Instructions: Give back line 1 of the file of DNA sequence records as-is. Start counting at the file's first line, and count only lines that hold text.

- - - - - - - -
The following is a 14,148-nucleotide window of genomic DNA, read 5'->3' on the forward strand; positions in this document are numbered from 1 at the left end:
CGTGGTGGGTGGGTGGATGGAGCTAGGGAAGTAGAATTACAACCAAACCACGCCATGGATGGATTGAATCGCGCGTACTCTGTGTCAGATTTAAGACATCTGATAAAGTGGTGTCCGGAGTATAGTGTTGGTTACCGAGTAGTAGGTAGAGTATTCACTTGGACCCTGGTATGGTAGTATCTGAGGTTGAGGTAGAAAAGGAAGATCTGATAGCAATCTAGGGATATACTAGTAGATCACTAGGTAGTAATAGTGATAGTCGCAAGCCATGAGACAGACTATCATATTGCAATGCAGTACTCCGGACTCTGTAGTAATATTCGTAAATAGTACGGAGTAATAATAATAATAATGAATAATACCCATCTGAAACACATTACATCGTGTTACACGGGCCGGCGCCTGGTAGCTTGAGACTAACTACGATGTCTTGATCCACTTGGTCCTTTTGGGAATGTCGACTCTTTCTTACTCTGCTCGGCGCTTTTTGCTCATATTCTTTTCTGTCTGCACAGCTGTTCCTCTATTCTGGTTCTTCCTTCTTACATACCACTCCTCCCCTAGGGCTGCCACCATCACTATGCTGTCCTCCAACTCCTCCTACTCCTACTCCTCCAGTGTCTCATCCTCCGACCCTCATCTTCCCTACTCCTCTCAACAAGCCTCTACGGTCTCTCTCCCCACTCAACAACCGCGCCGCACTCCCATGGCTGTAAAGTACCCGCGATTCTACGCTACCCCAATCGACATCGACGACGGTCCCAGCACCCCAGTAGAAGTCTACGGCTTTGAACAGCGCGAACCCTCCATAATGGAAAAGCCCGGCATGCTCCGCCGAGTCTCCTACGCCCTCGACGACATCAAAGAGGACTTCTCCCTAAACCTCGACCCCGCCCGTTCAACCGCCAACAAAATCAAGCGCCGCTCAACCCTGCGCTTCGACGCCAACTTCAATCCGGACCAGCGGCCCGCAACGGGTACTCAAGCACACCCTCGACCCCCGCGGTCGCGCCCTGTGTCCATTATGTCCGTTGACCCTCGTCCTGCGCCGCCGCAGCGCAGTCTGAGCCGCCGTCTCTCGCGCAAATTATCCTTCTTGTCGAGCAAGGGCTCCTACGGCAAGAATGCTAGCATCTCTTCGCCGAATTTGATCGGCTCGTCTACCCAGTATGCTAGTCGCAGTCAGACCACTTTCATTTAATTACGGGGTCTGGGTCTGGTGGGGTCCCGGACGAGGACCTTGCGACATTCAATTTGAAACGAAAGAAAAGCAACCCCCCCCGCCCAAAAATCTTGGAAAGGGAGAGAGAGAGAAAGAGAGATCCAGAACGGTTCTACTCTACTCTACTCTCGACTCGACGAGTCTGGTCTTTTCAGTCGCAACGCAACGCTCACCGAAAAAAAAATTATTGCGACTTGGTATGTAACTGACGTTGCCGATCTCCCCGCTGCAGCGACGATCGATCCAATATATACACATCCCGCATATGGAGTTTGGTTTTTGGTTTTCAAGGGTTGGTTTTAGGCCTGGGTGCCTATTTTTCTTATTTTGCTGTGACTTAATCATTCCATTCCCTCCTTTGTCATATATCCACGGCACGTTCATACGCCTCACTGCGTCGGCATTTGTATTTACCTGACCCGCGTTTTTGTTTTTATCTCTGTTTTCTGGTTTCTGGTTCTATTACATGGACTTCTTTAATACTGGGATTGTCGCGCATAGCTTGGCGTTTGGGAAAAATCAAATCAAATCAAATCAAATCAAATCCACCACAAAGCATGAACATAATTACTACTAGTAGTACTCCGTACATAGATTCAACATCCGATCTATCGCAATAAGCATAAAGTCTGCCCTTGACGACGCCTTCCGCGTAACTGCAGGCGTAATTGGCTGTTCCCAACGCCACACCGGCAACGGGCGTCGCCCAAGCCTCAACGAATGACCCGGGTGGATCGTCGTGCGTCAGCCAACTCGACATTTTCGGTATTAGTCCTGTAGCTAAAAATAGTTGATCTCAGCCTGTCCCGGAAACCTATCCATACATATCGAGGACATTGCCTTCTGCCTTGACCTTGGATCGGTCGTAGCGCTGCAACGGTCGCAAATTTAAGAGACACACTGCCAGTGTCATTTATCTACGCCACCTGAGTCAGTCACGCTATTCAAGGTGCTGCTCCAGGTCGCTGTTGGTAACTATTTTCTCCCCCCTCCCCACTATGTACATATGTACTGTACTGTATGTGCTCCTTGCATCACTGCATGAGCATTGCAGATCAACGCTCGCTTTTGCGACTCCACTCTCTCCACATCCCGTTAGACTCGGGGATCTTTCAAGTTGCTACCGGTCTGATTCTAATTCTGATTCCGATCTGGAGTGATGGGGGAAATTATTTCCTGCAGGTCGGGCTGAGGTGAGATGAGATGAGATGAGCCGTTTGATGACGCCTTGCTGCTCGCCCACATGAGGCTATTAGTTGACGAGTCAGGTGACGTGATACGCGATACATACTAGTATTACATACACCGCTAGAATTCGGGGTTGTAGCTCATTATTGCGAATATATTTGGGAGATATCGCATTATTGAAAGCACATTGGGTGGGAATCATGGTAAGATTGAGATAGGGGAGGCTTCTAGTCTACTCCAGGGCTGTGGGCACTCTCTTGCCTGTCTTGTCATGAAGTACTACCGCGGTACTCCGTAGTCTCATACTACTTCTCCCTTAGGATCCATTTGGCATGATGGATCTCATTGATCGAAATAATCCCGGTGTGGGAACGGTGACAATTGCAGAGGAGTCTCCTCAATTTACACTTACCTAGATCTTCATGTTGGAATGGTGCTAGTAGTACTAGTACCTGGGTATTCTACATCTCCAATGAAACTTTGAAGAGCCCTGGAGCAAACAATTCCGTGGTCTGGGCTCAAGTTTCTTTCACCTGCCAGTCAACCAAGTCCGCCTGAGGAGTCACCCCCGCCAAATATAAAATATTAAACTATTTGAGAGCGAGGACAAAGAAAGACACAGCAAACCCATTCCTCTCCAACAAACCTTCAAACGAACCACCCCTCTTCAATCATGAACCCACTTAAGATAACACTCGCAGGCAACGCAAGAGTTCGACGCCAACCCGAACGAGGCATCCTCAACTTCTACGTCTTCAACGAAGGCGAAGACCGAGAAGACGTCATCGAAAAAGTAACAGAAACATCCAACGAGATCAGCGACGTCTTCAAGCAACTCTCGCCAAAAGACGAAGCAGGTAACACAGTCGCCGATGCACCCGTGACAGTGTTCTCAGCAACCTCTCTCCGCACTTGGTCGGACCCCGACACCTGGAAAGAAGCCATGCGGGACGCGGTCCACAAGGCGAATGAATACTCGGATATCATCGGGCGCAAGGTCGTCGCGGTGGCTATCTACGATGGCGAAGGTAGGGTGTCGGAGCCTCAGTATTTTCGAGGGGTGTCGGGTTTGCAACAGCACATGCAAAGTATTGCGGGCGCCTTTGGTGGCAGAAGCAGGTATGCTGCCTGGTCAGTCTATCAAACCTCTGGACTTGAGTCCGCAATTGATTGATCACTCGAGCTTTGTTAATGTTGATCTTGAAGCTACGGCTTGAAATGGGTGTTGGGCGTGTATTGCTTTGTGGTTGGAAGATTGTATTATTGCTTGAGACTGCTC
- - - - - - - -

The following is a 14,148-nucleotide window of genomic DNA, read 5'->3' on the forward strand; positions in this document are numbered from 1 at the left end: